Pope Clement VIII ratified the choice; but he wished to examine the candidate personally, in presence of the Sacred College. The improvised examination was a triumph for Francis. “Drink, my son”, said the Pope to him. “from your cistern, and from your living wellspring; may your waters issue forth, and may they become public fountains where the world may quench its thirst.” The prophesy was to be realized. On his return from Rome the religious affairs of the territory of Gex, a dependency of France, necessitated his going to Paris. There the coadjutor formed an intimate friendship with Cardinal de Bérulle, Antoine Deshayes, secretary of Henry IV, and Henry IV himself, who wished “to make a third in this fair friendship” (être de tiers dans cette belle amitié). The king made him preach the Lent at Court, and wished to keep him in France. He urged him to continue, by his sermons and writings, to teach those souls that had to live in the world how to have confidence in God, and how to be genuinely and truly pious – graces of which he saw the great necessity.
On the death of Claude de Granier, Francis was consecrated Bishop of Geneva (1602). His first step was to institute catechetical instructions for the faithful, both young and old. He made prudent regulations for the guidance of his clergy. He carefully visited the parishes scattered through the rugged mountains of his diocese. He reformed the religious communities. His goodness, patience and mildness became proverbial. He had an intense love for the poor, especially those who were of respectable family. His food was plain, his dress and his household simple. He completely dispensed with superfluities and lived with the greatest economy, in order to be able to provide more abundantly for the wants of the needy. He heard confessions, gave advice, and preached incessantly. He wrote innumerable letters (mainly letters of direction) and found time to publish the numerous works mentioned below. Together with St. Jane Frances de Chantal, he founded (1607) the Institute of the Visitation of the Blessed Virgin, for young girls and widows who, feeling themselves called to the religious life, have not sufficient strength, or lack inclination, for the corporal austerities of the great orders. His zeal extended beyond the limits of his own diocese. He delivered the Lent and Advent discourses which are still famous – those at Dijon (1604), where he first met the Baroness de Chantal; at Chambéry (1606); at Grenoble (1616, 1617, 1618), where he converted the Maréchal de Lesdiguières. During his last stay in Paris (November, 1618, to September, 1619) he had to go into the pulpit each day to satisfy the pious wishes of those who thronged to hear him. “Never”, said they, “have such holy, such apostolic sermons been preached.” He came into contact here with all the distinguished ecclesiastics of the day, and in particular with St. Vincent de Paul. His friends tried energetically to induce him to remain in France, offering him first the wealthy Abbey of Ste. Geneviève and then the coadjutor-bishopric of Paris, but he refused all to return to Annecy.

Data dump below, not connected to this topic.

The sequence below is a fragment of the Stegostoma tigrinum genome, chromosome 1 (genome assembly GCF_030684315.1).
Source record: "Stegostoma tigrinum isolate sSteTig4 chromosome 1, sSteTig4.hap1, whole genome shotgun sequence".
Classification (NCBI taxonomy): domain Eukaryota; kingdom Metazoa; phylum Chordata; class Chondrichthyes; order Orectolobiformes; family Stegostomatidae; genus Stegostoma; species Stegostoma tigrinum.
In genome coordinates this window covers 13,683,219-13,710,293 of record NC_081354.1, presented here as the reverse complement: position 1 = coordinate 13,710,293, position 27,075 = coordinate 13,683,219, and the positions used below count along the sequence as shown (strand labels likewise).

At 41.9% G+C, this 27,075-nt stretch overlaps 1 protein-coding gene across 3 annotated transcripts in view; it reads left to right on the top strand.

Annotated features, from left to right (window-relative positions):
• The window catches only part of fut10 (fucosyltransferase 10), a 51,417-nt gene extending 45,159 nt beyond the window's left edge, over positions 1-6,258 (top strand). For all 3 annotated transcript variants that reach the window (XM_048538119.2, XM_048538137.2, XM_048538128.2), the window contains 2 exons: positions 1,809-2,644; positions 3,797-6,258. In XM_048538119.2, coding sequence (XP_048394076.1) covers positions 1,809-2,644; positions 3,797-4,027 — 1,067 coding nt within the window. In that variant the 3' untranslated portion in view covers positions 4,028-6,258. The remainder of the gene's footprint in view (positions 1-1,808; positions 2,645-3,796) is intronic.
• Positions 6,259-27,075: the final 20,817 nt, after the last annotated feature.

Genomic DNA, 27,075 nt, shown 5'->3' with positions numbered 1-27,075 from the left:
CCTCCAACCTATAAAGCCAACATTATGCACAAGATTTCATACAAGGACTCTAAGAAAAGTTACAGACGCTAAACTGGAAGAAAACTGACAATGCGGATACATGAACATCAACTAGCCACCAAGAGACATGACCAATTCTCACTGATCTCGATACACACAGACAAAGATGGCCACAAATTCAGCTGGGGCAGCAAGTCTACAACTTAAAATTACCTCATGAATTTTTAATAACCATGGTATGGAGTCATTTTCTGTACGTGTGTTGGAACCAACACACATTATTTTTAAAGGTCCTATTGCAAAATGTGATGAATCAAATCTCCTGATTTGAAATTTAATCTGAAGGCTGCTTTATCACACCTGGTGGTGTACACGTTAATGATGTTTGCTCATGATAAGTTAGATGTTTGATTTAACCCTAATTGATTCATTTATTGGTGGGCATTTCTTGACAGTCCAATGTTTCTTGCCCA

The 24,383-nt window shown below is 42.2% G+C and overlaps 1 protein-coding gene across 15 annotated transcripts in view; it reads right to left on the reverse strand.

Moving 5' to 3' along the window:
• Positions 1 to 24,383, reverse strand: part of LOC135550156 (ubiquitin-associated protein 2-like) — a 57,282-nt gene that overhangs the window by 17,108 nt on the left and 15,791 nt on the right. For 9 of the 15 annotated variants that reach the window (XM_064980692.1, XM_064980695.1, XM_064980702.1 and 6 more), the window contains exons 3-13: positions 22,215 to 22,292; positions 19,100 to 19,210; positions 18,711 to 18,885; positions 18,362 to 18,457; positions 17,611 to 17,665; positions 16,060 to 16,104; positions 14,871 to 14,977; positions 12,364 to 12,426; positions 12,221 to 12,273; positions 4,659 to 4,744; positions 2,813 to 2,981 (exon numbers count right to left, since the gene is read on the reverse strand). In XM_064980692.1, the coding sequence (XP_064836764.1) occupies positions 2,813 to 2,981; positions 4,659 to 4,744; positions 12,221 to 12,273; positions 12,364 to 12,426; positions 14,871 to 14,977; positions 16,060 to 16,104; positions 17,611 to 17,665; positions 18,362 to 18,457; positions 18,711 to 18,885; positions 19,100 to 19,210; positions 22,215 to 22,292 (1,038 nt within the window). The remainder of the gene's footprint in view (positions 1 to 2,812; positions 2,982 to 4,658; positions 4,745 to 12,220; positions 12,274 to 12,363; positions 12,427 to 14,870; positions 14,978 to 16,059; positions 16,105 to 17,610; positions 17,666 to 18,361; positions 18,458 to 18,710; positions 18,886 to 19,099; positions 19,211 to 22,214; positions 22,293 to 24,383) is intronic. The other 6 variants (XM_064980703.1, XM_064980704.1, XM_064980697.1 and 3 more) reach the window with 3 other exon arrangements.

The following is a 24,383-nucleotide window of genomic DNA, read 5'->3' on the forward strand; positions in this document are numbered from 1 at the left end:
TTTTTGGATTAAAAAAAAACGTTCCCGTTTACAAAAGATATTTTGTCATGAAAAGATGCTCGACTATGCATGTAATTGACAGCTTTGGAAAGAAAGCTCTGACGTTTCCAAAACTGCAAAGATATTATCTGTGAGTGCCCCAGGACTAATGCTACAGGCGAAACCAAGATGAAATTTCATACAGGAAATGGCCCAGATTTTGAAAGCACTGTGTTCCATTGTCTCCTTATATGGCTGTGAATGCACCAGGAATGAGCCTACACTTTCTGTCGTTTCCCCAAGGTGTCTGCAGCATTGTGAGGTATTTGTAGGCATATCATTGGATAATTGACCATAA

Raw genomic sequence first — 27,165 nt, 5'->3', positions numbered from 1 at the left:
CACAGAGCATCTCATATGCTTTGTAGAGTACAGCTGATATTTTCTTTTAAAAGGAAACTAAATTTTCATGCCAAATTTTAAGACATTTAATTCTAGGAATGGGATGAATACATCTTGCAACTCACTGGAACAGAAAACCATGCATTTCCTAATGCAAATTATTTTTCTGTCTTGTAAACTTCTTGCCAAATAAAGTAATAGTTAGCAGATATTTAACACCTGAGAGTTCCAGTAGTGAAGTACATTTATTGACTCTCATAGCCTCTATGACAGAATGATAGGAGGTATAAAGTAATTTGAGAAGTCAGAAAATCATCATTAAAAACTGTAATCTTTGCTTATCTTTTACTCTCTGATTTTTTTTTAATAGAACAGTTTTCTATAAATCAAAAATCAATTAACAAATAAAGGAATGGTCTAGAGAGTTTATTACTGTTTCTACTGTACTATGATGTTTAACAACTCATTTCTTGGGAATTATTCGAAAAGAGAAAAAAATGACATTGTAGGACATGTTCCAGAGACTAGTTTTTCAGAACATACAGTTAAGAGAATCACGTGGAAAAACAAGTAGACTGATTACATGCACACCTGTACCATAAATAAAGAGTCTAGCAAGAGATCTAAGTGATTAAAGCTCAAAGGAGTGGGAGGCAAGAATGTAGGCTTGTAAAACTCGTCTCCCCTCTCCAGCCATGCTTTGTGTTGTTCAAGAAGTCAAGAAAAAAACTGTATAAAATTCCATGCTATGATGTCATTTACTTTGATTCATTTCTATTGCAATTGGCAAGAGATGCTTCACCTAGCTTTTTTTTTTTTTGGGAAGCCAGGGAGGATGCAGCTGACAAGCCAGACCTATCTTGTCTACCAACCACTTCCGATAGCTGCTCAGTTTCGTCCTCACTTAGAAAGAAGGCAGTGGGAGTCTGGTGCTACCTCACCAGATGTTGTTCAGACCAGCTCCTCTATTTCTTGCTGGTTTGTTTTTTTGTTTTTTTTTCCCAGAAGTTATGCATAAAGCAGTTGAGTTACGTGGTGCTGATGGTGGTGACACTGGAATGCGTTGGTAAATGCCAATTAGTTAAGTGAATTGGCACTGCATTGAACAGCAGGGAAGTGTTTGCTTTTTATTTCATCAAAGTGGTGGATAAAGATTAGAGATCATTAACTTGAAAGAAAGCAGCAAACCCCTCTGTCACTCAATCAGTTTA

In 1622 he had to accompany the Court of Savoy into France. At Lyons he insisted on occupying a small, poorly furnished room in a house belonging to the gardener of the Visitation Convent. There, on 27 December, he was seized with apoplexy. He received the last sacraments and made his profession of faith, repeating constantly the words: “God’s will be done! Jesus, my God and my all!” He died next day, in the fifty-sixth year of his age. Immense crowds flocked to visit his remains, which the people of Lyons were anxious to keep in their city. With much difficulty his body was brought back to Annecy, but his heart was left at Lyons. A great number of wonderful favours have been obtained at his tomb in the Visitation Convent of Annecy. His heart, at the time of the French Revolution, was carried by the Visitation nuns from Lyons to Venice, where it is venerated today. St. Francis de Sales was beatified in 1661, and canonized by Alexander VII in 1665; he was proclaimed Doctor of the Universal Church by Pope Pius IX, in 1877.